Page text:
Packer concentration and beef supply chain resiliency weighed on lawmakers minds on both sides of Capitol Hill, as House and Senate panels looked at food production issues during the pandemic Wednesday Ag experts told the House Ag Committee, the beef supply chain, stretched to the breaking point by the pandemic, needs help. But simply adding capacity may not be enough. Purdue University’s Jayson Lusk says, “The costs of adding capacity are not limited to concrete and iron. I encourage you to consider other barriers that limit new entrants. These factors include labor availability, and costs of complying with regulations, related to labor, food safety, zoning, transportation and more.”
University of Missouri’s Keri Jacobs suggested producer-owned processing cooperatives, but with government help and goes on to say, “The margins have to be there, a cooperative model is not a fix to a market, to a business model that’s not profitable, the part of the supply chain that’s not profitable. So, that has to be there, and that’s why I was suggesting there needs to be investment to help understand what the minimum efficient scale is, so there can be margins at producer ownership and processing and help in scaling up to that.”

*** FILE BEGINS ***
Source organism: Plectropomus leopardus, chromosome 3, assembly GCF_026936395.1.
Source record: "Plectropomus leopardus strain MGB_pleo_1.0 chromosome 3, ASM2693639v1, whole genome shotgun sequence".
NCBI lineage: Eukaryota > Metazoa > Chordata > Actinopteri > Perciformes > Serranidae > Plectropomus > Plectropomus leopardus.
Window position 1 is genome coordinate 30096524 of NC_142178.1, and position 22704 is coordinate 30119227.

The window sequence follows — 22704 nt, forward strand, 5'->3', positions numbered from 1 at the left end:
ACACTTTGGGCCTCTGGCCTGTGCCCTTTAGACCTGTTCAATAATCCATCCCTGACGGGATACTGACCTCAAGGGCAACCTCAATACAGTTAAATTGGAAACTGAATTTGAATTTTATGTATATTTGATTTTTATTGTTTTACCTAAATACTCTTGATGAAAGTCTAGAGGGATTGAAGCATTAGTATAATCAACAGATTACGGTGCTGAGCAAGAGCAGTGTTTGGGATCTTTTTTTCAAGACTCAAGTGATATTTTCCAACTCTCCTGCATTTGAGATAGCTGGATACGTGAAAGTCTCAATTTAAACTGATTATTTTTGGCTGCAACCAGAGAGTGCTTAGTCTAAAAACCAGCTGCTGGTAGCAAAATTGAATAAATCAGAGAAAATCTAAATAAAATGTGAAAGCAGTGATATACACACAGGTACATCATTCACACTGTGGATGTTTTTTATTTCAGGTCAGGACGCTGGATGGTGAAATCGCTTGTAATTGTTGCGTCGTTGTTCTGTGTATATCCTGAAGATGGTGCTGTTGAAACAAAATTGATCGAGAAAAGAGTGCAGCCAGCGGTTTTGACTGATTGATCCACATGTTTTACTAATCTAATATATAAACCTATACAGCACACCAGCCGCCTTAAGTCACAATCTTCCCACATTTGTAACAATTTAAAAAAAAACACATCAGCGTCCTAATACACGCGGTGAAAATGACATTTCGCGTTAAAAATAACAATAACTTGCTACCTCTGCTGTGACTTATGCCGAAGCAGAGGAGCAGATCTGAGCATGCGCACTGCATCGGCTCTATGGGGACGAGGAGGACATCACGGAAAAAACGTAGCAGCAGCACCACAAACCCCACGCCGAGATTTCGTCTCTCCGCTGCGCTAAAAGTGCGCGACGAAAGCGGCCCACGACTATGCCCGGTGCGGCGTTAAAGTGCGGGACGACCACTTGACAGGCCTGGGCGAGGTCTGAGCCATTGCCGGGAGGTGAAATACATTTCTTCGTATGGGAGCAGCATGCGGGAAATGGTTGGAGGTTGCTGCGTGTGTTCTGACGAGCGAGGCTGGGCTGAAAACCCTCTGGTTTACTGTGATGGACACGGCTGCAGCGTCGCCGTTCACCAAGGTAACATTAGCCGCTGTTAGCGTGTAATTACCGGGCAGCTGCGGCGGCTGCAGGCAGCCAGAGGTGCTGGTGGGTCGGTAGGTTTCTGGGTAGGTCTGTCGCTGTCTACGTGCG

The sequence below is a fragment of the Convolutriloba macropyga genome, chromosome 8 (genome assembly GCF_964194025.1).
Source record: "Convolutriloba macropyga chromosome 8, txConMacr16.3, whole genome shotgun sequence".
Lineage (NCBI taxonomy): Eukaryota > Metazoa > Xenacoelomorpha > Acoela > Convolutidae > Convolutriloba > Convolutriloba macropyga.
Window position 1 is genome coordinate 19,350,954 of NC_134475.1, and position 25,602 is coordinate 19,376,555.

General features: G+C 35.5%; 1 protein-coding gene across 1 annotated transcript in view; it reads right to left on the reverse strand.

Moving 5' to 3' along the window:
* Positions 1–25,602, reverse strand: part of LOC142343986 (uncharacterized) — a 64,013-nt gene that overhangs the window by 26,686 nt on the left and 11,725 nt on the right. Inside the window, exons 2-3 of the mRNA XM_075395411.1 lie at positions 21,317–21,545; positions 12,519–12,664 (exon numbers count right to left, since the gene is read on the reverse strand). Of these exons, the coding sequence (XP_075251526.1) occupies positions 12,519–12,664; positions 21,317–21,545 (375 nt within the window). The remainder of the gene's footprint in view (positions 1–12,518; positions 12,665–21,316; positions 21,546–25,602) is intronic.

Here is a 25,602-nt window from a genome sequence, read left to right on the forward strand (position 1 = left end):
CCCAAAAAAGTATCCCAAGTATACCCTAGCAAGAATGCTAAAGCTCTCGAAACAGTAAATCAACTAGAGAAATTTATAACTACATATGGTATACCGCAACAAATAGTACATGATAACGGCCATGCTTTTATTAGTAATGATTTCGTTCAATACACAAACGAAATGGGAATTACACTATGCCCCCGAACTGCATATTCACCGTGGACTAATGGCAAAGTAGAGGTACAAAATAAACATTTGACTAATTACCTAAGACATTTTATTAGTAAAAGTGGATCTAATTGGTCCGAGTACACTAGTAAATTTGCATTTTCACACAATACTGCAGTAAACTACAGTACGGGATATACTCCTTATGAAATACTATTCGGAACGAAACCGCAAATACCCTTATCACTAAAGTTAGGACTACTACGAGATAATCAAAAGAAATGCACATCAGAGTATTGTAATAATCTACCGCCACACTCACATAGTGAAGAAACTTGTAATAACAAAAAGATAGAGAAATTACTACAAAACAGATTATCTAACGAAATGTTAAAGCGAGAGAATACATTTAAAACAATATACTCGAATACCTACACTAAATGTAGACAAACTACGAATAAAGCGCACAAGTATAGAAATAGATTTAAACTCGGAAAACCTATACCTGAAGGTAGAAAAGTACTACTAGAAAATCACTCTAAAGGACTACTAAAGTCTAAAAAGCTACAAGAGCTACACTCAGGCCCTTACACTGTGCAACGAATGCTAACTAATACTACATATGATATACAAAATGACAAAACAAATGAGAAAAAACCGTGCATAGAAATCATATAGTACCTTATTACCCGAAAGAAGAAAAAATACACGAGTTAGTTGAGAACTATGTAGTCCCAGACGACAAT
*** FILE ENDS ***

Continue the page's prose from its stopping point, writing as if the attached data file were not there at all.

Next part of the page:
Witnesses also stressed doing more on cybersecurity, that ransomware attacks will continue to threaten the U.S. food supply. Meantime, Senate Judiciary was looking into anti-competitive practices in meatpacking, as Senator Chuck Grassley pushed for more cash trades and he and others sought more competition, price transparency and scrutiny of mergers and acquisitions. But Tyson Foods’ Shane Miller and Consumer Reports’ George Slover showed just how wide the gap is, not just in boxed beef versus cattle prices, but in opinions. Miller, followed by Slover, go on to say, “The present spread between live cattle and beef prices has everything to do with the law of supply and demand. Multiple unprecedented market shocks, including the pandemic and severe weather conditions this past year, led to an unexpected and drastic in processors’ ability to operate at capacity. This led to an oversupply of live cattle and an undersupply of beef, all while demand for beef products is at an all-time high.” Slover: “Today, after a merger cascade, the top four packers control 85-percent. These multi-billion dollar giants know how to stay out of each other’s way. Now, a feedlot might have one packer show up—no auction, no bidding, no negotiation.”
Slover argued, today most cattle are purchased in advance under long-term contracts with pre-arranged prices, giving packers a captive supply and magnifying their control.